George Hook tells listeners he is ‘truly sorry’ for rape comments

Hook asked: ‘Is there no blame now to the person who puts themselves in danger?’

Broadcaster George Hook says he is "truly sorry" for comments he made about rape on his radio show, "High Noon." Audio: Newstalk


George Hook has said he is “truly sorry” for comments he made about rape on his radio programme last Friday.

In a statement which The Irish Times understands was pre-recorded in advance of the broadcast, the Newstalk presenter apologised to listeners for the comments which led to a storm of criticism.

“I want to start the programme with a profound apology,” Hook told listeners at the start of Monday’s High Noon show. “On Friday, September 8th I made comments about rape on the programme which were totally inappropriate and unacceptable and I should never have made them. I realise that those comments caused widespread hurt and offence and for this too I am truly sorry.

“I would particularly like to apologise to all victims of rape, the families, the representatives of the organisations who work day and night to reduce the stigma around rape. And also for those who try to increase reporting of crime involving sexual violence against men and women.. It was wrong of me to suggest that any blame could be attributed to those victims or that they bear any responsibility in the crimes committed against them. By doing that I played a part in perpetuating the stigma and I unreservedly apologise for doing so.

“Everybody has the right to enjoy themselves without fear of being attacked and as a society we have a duty to our daughters and granddaughters to protect that right. On Friday, I failed in that duty of care, a failure I deeply regret and for which I am truly sorry.”

Earlier on Monday, Ireland’s largest hotel group Dalata cancelled its sponsorship of High Noon in protest at the broadcasters’ comments.

In a tweet on Monday morning, the company said: “Our commercial relationship with Newstalk and sponsorship of George Hook High Noon has been terminated this morning.”

The company added that it could not “support any radio station that allows inappropriate & hurtful comments to be made”.

Advertising contract

It is understood that Dalata’s contract with Newstalk was up for renewal in October. Dalata is the largest hotel operator in Ireland. A publicly-listed company, it operates 32 hotels in Ireland and the UK under the Maldron and Clayton Hotel brands, as well as managing a portfolio of five “partner” hotels.

Later in the day, singer Mary Coughlan walked out of a studio interview with Ivan Yates, citing “respect for rape victims” as the reason for her protest.

Hook previously apologised for the comments in which he asked why a young woman who had just met a man in a bar would go back to his hotel room, in the context of a case where a 19-year-old woman alleges she was raped by a former member of the British swim team.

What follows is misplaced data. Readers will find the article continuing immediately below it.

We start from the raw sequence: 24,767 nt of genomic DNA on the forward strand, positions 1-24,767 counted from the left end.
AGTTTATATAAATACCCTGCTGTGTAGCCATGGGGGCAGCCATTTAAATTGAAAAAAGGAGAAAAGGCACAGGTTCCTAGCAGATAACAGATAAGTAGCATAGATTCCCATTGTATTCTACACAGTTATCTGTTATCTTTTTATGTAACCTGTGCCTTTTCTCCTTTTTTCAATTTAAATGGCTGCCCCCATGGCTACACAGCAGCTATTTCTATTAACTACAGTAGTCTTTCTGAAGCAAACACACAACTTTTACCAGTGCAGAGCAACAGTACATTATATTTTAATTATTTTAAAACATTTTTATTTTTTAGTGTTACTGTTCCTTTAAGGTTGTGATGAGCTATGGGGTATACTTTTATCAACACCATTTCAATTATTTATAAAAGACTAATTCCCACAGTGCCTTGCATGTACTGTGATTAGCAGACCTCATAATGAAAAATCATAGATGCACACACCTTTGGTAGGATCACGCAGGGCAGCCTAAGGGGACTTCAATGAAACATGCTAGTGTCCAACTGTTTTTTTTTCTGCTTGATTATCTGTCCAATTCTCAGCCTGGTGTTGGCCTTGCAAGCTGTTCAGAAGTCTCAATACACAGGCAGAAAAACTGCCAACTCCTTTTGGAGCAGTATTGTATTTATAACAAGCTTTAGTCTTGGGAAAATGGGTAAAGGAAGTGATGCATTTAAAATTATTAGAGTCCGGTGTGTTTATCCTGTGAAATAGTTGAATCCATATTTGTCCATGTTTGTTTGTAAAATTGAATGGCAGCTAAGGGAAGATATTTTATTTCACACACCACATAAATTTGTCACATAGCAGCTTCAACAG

The chief executive of the Dublin Rape Crisis Centre said comments such as those by Hook could lead to victims of rape and sexual assault not reporting their cases to the authorities.

Noeline Blackwell said Mr Hook’s comments were problematic, wrong, and entirely irresponsible. “When someone is raped the only person responsible is the rapist.”

The National Women’s Council of Ireland (NWCI)applauded Dalata’s action, saying it sent a “strong message that these comments are utterly unacceptable”.

Official complaint

The NWCI has complained to Newstalk and to the Broadcasting Authority of Ireland (BAI), on the basis that Hook’s comments infringed on the regulation of Section 48(1) of the Broadcasting Act 2009, which says that “Every broadcaster must ensure that it does not broadcast anything which may reasonably be regarded as likely to cause harm or undue offence.”

Director of NWCI Orla O’Connor also welcomed the apology from the broadcaster, but said this was not the first time Hook had made such comments. ” It is clear that disciplinary action is now required to ensure such comments are not repeated and to counter balance the impact of these comments,” she said.

Safe Ireland, which works against domestic violence, also commended Dalata, describing Hook’s comments as “insensitive, wrong and horribly out-dated”.

A spokesperson for Newstalk declined to comment on Dalata’s withdrawal, or on whether any further disciplinary action was envisaged.

Speaking during his radio show, High Noon, on Friday Hook discussed the case of the 19-year-old woman who alleges she was raped by a former member of the British swim team. She alleges that she was raped by the man after having consensual sex with a different man who was the swimmer’s friend.

“She was passed around, went the story. And apparently she went to bed with one guy and he goes out and another guy comes in. She doesn’t want to have relations with the second guy but he forces himself upon her. Awful,” said Hook.

He continued: “But when you then look deeper into the story you have to ask certain questions. Why does a girl who just meets a fella in a bar go back to a hotel room? She’s only just barely met him. She has no idea of his health conditions, she has no idea who he is, she has no idea of what dangers he might pose.”

“But modern day social activity means that she goes back with him. Then is surprised when somebody else comes into the room and rapes her. Should she be raped? Course she shouldn’t. Is she entitled to say no? Absolutely. Is the guy who came in a scumbag? Certainly. Should he go to jail? Of Course. All of those things,” he said.

“But is there no blame now to the person who puts themselves in danger?” he said.